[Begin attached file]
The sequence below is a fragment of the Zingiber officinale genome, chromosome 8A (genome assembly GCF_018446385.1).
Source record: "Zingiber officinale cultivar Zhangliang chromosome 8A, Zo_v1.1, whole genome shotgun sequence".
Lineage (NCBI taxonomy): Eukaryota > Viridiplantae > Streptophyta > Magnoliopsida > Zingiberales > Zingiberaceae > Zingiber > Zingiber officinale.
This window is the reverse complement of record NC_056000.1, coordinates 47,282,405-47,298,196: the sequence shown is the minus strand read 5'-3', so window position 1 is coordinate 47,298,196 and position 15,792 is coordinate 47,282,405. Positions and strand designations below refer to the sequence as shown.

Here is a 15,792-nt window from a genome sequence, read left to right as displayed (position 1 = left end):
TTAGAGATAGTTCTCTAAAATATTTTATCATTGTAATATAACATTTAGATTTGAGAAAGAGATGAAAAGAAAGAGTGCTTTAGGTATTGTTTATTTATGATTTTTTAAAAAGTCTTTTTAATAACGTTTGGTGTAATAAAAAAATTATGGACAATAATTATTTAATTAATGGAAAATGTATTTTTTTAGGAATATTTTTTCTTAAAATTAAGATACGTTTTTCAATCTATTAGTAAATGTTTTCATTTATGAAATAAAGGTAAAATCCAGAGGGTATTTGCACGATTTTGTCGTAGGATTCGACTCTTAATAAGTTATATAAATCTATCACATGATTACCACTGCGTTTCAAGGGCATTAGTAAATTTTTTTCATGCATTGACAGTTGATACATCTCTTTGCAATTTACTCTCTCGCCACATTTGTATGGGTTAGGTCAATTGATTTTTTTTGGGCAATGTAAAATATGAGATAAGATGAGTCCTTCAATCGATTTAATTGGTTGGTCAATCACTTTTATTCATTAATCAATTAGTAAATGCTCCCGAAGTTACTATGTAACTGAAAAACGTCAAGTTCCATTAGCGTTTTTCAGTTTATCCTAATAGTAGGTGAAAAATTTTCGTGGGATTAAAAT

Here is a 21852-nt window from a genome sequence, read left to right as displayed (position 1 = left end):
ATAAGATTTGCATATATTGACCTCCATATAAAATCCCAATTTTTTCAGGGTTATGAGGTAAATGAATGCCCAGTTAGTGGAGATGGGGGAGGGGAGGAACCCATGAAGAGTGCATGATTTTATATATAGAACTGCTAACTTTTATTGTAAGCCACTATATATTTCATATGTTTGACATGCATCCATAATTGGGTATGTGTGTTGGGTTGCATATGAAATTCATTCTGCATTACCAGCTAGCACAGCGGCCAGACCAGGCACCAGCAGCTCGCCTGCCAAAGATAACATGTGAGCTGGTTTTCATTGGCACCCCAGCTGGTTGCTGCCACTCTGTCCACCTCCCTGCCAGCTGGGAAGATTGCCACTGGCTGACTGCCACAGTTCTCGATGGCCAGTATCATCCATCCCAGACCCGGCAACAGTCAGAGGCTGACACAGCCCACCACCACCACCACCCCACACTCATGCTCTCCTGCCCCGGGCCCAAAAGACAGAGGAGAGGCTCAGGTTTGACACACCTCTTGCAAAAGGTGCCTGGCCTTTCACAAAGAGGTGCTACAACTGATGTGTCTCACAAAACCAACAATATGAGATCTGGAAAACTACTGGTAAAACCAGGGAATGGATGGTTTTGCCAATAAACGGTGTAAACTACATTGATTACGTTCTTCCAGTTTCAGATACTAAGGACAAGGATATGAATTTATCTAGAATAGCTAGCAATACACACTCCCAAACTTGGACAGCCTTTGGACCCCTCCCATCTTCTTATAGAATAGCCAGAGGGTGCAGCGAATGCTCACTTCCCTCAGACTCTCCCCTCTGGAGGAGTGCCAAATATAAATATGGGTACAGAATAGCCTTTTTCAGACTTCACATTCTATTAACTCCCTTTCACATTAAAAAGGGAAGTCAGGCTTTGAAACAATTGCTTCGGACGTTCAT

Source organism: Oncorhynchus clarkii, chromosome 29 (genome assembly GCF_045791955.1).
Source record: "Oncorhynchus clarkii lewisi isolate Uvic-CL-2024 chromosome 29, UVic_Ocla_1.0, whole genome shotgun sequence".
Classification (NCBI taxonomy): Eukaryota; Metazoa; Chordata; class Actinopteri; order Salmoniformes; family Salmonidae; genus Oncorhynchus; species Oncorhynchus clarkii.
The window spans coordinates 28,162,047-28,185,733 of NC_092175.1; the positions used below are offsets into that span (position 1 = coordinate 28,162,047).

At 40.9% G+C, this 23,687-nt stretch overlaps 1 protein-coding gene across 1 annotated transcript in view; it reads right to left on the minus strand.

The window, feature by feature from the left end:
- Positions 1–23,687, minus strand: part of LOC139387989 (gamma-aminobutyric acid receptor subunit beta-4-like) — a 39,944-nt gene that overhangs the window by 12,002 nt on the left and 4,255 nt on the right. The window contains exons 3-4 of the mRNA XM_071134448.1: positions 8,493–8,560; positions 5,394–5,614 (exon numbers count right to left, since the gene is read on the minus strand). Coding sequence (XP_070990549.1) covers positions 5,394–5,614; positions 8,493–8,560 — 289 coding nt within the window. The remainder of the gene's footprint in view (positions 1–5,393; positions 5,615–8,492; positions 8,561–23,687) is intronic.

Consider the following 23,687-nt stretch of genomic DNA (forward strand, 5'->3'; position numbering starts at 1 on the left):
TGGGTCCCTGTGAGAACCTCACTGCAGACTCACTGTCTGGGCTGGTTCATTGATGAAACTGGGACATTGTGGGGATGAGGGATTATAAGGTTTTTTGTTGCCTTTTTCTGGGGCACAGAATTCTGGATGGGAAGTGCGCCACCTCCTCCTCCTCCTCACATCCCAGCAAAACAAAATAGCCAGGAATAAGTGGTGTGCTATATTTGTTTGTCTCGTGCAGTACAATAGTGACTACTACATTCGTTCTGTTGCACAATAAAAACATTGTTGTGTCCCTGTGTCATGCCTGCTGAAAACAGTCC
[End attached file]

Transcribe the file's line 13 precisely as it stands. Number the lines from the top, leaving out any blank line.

At 40.9% G+C, this 23,687-nt stretch overlaps 1 protein-coding gene across 1 annotated transcript in view; it reads right to left on the minus strand.